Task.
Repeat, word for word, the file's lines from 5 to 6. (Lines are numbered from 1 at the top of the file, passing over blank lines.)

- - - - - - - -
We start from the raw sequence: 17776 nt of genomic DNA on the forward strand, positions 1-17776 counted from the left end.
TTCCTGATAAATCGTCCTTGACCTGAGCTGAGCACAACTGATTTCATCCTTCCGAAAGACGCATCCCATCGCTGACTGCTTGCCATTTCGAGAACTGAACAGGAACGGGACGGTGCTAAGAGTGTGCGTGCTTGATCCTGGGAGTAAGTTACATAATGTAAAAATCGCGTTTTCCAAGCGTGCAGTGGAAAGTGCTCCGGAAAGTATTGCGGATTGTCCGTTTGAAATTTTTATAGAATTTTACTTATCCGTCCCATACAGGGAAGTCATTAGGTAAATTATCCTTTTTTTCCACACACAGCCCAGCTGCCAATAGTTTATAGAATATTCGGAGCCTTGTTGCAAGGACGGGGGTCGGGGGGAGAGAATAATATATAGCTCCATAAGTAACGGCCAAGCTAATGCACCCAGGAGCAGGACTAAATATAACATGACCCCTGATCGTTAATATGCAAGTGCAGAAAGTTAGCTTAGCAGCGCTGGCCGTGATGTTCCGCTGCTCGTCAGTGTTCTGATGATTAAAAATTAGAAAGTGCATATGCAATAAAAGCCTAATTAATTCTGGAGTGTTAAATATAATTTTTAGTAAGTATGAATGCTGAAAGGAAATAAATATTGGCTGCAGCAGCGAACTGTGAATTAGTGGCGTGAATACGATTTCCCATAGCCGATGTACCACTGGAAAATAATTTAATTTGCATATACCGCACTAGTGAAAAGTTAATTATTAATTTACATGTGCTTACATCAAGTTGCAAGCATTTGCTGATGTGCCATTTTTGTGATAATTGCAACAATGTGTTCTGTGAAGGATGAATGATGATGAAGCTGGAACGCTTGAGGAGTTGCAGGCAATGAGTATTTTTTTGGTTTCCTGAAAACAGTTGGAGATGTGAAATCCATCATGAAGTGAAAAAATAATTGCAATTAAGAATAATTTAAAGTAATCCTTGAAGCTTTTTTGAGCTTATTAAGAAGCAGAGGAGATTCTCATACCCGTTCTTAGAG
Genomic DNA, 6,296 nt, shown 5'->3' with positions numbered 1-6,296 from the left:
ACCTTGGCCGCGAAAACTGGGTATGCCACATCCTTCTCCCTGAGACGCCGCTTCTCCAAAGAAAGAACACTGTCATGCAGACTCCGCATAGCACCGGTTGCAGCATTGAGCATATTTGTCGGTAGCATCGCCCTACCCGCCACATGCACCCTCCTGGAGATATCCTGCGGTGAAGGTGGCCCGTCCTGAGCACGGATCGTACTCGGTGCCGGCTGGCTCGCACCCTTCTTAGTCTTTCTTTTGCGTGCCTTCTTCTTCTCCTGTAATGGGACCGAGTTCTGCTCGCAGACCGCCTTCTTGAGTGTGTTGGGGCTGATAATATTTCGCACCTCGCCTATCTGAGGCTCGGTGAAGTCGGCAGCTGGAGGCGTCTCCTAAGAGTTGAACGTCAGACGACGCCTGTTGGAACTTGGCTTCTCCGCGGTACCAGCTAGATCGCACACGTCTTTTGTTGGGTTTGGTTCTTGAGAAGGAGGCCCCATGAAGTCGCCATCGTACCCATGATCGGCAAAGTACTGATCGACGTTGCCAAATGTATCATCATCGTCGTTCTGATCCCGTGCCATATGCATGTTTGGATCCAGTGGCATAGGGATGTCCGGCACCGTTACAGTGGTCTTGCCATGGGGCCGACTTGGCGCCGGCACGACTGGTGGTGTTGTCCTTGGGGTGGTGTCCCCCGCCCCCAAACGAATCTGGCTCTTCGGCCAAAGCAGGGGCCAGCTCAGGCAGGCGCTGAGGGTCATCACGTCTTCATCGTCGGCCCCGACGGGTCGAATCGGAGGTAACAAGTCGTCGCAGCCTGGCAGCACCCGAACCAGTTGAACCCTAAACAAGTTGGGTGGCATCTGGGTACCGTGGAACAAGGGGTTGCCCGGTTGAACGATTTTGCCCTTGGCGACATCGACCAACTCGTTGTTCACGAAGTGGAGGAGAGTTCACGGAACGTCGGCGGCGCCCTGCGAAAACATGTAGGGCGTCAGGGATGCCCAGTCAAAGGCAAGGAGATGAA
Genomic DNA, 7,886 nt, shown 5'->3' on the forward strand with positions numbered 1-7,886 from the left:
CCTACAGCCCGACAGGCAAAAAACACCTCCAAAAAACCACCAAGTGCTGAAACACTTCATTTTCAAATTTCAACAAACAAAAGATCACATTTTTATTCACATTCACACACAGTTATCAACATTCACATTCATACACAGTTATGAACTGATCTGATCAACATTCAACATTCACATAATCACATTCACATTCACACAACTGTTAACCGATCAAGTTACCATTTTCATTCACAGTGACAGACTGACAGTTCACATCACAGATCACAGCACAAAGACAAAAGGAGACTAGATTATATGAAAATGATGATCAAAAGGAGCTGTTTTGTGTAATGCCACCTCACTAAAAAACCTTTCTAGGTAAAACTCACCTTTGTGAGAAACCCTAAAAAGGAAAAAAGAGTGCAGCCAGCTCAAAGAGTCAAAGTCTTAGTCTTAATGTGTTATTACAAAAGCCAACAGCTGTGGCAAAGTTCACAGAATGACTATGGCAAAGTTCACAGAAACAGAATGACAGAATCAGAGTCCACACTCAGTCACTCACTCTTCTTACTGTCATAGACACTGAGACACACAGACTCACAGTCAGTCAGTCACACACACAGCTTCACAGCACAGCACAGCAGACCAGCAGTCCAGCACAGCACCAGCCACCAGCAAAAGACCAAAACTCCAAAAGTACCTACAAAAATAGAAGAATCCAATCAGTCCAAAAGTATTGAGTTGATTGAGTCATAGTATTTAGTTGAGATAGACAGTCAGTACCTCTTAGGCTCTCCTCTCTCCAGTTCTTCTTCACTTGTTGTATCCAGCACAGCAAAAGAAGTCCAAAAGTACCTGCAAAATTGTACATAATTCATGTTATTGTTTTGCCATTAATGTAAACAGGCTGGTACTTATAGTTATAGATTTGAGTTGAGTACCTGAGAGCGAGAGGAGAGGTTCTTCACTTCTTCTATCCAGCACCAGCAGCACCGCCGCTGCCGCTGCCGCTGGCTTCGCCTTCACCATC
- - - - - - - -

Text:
Genomic DNA, 7,886 nt, shown 5'->3' on the forward strand with positions numbered 1-7,886 from the left:
CCTACAGCCCGACAGGCAAAAAACACCTCCAAAAAACCACCAAGTGCTGAAACACTTCATTTTCAAATTTCAACAAACAAAAGATCACATTTTTATTCACATTCACACACAGTTATCAACATTCACATTCATACACAGTTATGAACTGATCTGATCAACATTCAACATTCACATAATCACATTCACATTCACACAACTGTTAACCGATCAAGTTACCATTTTCATTCACAGTGACAGACTGACAGTTCACATCACAGATCACAGCACAAAGACAAAAGGAGACTAGATTATATGAAAATGATGATCAAAAGGAGCTGTTTTGTGTAATGCCACCTCACTAAAAAACCTTTCTAGGTAAAACTCACCTTTGTGAGAAACCCTAAAAAGGAAAAAAGAGTGCAGCCAGCTCAAAGAGTCAAAGTCTTAGTCTTAATGTGTTATTACAAAAGCCAACAGCTGTGGCAAAGTTCACAGAATGACTATGGCAAAGTTCACAGAAACAGAATGACAGAATCAGAGTCCACACTCAGTCACTCACTCTTCTTACTGTCATAGACACTGAGACACACAGACTCACAGTCAGTCAGTCACACACACAGCTTCACAGCACAGCACAGCAGACCAGCAGTCCAGCACAGCACCAGCCACCAGCAAAAGACCAAAACTCCAAAAGTACCTACAAAAATAGAAGAATCCAATCAGTCCAAAAGTATTGAGTTGATTGAGTCATAGTATTTAGTTGAGATAGACAGTCAGTACCTCTTAGGCTCTCCTCTCTCCAGTTCTTCTTCACTTGTTGTATCCAGCACAGCAAAAGAAGTCCAAAAGTACCTGCAAAATTGTACATAATTCATGTTATTGTTTTGCCATTAATGTAAACAGGCTGGTACTTATAGTTATAGATTTGAGTTGAGTACCTGAGAGCGAGAGGAGAGGTTCTTCACTTCTTCTATCCAGCACCAGCAGCACCGCCGCTGCCGCTGCCGCTGGCTTCGCCTTCACCATC